Team Kneipp> <Team
court Round One, Doha: Today Joe Kneipp beat Chris Walker in straight
games, 15-12, 15-12, 15-8. It’s a good win, since Walker has been consistently
reaching the quarters and semis of major tournaments in past months.
His draw now brings him up against Peter Nicol in the second round.
In Boston in January, Kneipp looked extremely strong
in his semi-final matchup with Nicol, especially in game one which
Nicol escaped with at 17-16.
posted April 24 2002, evening by Dan Kneipp
THE MENTAL EDGE
Physically the top thirty squash players are very similar. Some are slightly
faster, some are a little fitter and others have racquet skills that are
marginally superior. But the court is a fairly level playing field, and
mental strength on court is probably the most crucial weapon. The player
that is more mentally prepared for a game – eagerness to win, confidence
and control of their nerves – usually wins.
Most of the top players have different routines to prepare for a match.
Some players need to listen to music to get motivated, others like to
watch the preceding squash matches to prepare for their game. Over time
players realize what works for them, and how to maximize their performance.
Joe has a very interesting requirement
to prepare for his match. If he begins to discuss the upcoming game hours
before he plays, then it becomes easy for him to get anxious, excited
and even nervous about the match. If this happens for a few hours, when
he finally gets on court he has already exerted a lot of mental energy
and is not as sharp as he should or could be. Joe’s preparation for game
day is pretty simple – relax and don’t think about squash.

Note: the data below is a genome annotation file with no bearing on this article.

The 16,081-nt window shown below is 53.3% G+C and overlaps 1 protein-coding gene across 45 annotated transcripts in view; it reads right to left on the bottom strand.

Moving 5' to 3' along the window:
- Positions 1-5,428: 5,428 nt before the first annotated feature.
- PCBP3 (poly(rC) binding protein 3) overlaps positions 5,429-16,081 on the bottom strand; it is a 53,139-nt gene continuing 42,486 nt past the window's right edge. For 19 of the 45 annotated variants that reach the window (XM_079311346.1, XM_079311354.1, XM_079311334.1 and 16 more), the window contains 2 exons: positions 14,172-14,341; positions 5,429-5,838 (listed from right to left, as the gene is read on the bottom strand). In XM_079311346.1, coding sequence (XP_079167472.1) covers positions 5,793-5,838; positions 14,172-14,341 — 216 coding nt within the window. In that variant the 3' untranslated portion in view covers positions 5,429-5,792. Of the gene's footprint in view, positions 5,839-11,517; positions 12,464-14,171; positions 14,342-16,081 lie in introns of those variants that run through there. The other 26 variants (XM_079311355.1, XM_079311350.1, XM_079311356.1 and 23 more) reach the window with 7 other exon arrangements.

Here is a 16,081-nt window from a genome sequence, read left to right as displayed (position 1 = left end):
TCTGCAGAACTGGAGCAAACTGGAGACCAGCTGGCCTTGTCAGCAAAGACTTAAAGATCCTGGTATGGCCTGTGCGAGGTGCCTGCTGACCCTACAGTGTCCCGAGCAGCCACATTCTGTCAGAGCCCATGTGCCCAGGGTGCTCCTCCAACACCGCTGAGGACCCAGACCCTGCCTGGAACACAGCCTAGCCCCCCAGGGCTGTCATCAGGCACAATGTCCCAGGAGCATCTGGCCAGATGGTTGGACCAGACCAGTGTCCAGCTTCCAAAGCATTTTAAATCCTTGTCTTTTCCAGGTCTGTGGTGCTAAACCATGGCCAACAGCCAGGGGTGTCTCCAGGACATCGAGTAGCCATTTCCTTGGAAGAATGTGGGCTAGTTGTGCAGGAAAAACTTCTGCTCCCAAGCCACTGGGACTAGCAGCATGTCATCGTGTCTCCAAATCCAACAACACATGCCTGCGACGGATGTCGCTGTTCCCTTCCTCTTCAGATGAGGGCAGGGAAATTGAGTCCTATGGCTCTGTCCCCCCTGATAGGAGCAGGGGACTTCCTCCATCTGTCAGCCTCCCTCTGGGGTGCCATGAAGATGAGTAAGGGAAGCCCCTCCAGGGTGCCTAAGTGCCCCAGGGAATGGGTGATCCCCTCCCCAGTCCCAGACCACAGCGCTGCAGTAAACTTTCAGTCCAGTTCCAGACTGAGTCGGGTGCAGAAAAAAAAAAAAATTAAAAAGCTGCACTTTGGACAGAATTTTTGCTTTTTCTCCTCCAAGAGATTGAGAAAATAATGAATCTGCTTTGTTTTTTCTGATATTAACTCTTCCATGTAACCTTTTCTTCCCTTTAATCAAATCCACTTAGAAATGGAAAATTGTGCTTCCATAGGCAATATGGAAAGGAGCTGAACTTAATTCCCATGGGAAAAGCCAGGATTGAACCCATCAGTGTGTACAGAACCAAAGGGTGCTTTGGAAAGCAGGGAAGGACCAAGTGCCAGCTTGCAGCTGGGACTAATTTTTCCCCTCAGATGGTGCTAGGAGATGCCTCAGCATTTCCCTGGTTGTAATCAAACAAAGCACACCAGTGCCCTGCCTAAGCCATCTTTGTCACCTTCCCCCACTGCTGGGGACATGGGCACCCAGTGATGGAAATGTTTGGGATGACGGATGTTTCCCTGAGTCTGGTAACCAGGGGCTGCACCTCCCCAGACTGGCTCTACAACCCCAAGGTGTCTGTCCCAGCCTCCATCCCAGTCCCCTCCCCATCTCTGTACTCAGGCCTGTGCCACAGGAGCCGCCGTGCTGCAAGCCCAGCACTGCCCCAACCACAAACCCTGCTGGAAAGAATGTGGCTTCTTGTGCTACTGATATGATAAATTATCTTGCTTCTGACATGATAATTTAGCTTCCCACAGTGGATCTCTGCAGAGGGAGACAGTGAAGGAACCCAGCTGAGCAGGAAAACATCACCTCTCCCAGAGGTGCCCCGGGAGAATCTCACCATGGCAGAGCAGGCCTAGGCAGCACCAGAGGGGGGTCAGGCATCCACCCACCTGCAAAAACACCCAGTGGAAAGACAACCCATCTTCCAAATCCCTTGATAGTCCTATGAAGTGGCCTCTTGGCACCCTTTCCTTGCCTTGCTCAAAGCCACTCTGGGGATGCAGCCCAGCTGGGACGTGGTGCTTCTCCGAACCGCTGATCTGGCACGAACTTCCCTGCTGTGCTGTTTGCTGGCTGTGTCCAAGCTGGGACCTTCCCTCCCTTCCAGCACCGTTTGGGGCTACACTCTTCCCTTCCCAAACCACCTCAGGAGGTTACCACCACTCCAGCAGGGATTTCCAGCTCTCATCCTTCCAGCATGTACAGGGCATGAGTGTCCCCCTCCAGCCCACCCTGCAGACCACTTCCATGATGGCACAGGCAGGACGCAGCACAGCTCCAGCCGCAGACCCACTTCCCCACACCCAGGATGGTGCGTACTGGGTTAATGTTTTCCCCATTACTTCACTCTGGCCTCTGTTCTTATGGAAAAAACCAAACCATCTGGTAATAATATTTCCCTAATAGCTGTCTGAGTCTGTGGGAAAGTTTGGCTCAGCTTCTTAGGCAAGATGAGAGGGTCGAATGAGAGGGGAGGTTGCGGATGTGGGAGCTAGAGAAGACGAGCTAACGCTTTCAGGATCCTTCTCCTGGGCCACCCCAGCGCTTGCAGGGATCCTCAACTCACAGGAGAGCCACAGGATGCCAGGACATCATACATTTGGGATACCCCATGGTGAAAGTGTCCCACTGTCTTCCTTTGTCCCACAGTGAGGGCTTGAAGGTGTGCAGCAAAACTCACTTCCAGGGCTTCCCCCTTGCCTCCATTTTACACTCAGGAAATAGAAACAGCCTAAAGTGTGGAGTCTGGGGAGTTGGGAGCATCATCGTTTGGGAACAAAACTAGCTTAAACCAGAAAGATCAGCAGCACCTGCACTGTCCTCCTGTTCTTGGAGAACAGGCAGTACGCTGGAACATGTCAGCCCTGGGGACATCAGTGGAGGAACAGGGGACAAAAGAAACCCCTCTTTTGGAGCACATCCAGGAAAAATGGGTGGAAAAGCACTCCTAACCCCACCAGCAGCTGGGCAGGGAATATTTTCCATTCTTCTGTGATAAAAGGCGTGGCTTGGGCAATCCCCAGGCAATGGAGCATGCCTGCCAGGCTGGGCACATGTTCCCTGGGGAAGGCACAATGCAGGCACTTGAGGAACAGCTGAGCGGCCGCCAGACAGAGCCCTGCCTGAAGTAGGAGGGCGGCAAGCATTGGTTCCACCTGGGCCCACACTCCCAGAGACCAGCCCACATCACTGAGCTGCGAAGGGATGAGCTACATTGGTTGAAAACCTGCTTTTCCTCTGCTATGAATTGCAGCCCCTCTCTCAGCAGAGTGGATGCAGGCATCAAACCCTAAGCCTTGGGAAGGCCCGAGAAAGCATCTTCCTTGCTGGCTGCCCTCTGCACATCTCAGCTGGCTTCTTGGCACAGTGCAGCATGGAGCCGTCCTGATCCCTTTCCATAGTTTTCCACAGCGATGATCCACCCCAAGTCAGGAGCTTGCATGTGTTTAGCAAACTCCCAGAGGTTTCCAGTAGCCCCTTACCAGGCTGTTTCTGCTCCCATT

HOW IT WENT
you’re at the Sheraton Doha and receiving the hospitality of the Qatar
Squash Federation, relaxing isn’t such a problem. But trying to avoid
discussing or thinking about squash is not that easy. Not forgetting that
the squash pros all know each other well and are mostly good friends.
When squash is the common factor, it is sometimes very easy to begin discussing
squash without even realizing it. The tournament organizers and local
supporters are understandably always keen to talk squash with the players.
So avoiding the subject of your upcoming game can sometimes be impossible.
Today Joe had a 5PM match against Chris
Walker in the first round. His day’s preparation went as follows:
||Woke up after about ten
hours sleep. The plan is usually to get to sleep late, so that he doesn’t
wake up too early and have too long of a wait until his match.
||Swim in the pool.
||Buffet lunch. Wonderful
choice of food
||Killed time in the hotel
by playing cards and listening to music. No squash talk!
||Watched Nick Taylor playing
Martin Heath while we stretched. This is the time when we discuss tactics,
the strengths of Joe’s opponent and any aspect of Joe’s game that we’ve
been working on. We warmed up on court with some basic routines like boast
and drive and finished with me feeding him balls to end up with his shots
finely tuned just before playing.
||Played Chris. There was
some very good offensive squash from both players. As all of the pros
know Chris is usually tough and extremely dangerous on court, so Joe was
happy to walk away with a three love win. Instead of a typical hard-hitting,
long rally match, both players were hitting winners from all parts of
the courts, with short intense rallies more common. Entertaining to watch.
So as you can see an important aspect
of being a professional squash player is that Joe has to make sure he’s rested
and relaxed to get the most out of himself. So tomorrow when he’s sitting
by the pool sipping bottled water, spare a thought for the poor guy as he’s
actually mentally battling away for his upcoming game with Peter Nicol.
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